I admit, I've never felt "owed" anything by a woman. I generally feel that I owe them just for being willing to hang out with me :) Besides, women are far more amazing than I am. So, yeah, what I'm thinking is, "The ballet isn't for me, but I kinda like you, and thus I'd like to do something you'd like to do." I don't know if it's necessary for her to try and explain it. . . I am not sure I can grasp it. . . most arts are outside my ability to understand and grasp with any competence. Of course, if she'd like to, I'll listen, but I'll also tell her up front, "Hey, you realize I don't get it, right?"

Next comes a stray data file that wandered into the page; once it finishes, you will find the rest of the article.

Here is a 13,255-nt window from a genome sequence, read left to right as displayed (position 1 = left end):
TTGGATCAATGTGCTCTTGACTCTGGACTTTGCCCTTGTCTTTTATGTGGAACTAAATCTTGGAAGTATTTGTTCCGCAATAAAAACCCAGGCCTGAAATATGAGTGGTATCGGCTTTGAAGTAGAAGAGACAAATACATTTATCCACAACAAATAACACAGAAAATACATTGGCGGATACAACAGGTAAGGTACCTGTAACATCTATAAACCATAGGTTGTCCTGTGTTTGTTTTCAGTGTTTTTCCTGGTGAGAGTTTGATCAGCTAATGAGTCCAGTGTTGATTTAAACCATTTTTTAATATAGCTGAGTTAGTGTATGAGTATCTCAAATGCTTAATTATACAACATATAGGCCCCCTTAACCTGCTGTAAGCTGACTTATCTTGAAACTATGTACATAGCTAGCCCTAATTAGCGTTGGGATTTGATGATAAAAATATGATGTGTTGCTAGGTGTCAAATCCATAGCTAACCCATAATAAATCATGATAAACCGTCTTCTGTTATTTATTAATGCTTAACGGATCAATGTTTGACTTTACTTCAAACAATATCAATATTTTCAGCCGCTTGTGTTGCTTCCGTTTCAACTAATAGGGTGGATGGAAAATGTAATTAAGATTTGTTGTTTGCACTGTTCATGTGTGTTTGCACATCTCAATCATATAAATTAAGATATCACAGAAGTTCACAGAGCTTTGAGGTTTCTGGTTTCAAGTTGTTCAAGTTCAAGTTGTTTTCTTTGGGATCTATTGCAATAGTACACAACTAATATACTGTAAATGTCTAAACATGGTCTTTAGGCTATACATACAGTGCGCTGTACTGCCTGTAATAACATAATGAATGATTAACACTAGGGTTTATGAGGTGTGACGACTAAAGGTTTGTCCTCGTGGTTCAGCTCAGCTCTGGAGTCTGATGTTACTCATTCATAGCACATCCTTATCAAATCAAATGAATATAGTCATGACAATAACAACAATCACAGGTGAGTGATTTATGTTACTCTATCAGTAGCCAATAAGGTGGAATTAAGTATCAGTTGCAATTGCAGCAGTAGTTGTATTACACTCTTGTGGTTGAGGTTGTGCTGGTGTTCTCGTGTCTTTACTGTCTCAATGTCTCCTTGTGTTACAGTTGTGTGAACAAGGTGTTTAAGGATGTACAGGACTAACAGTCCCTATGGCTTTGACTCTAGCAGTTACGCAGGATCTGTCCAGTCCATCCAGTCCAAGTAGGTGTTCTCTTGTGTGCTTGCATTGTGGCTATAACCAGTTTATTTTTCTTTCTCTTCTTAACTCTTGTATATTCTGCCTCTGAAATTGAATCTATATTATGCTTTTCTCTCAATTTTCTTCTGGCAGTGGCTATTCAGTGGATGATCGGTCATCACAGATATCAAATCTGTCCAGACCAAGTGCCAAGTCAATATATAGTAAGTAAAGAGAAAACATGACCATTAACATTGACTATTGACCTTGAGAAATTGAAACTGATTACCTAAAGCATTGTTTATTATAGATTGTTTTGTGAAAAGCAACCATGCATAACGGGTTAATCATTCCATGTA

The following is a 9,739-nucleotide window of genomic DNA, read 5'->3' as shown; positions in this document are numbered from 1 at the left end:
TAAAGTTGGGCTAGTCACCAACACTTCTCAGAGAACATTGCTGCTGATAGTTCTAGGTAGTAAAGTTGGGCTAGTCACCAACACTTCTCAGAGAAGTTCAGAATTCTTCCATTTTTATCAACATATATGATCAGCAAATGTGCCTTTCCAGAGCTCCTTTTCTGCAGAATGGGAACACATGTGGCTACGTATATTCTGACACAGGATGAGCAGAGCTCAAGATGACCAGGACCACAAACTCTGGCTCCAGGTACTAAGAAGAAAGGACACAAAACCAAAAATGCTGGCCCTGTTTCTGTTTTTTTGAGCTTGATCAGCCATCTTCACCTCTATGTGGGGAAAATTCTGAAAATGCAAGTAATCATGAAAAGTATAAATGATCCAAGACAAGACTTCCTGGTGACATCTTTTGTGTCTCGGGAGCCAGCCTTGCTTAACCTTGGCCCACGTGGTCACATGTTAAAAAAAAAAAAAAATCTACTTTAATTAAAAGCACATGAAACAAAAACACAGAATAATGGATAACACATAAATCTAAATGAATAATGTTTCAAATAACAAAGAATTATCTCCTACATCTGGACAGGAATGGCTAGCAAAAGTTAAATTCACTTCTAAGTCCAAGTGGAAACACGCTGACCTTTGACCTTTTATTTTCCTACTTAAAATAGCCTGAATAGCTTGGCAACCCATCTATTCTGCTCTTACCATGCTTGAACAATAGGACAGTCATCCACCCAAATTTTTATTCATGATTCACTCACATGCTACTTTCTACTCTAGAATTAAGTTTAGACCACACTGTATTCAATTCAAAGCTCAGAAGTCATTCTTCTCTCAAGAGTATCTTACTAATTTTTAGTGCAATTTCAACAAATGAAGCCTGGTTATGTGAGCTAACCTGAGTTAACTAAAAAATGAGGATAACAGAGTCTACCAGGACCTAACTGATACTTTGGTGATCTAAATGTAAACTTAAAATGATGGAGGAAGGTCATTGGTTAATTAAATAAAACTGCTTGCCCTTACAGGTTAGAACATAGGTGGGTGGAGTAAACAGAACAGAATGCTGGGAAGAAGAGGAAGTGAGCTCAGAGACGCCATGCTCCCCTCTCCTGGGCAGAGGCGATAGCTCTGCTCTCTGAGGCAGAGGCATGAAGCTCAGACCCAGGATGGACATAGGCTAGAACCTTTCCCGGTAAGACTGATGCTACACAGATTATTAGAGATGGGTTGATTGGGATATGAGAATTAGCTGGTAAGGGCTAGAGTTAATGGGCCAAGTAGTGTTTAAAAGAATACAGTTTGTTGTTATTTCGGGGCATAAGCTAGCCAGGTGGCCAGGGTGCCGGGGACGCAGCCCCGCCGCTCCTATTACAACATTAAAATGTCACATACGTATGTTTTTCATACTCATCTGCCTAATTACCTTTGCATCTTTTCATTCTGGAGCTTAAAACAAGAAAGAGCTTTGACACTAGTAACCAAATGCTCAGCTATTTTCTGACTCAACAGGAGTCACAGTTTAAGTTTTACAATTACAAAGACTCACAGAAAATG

It's been sent to her, earlier today, with the statement that it would be nice if she asked questions if she had any :)
personally for me, if i know or suspect my date isn't enjoying himself it wouldn't be enjoyable. it wouldn't be worth going at all. and the idea that you specifically know you wont' enjoy it but are going only because you think its romantic that way, well, i certainly wouldn't find that romantic.
I think I get you on this, MJD. I really do. On everything, that is, except for your definition of "romantic," which I find fairly ridiculous in that it precludes the possibility of you ever enjoying romance or romantic things. I think you misunderstand romance in believing that your recontextualization of it into a game, complete with calculation, strategy, planning and desired end-goal (which you describe as cold) is not romantic. Here's why.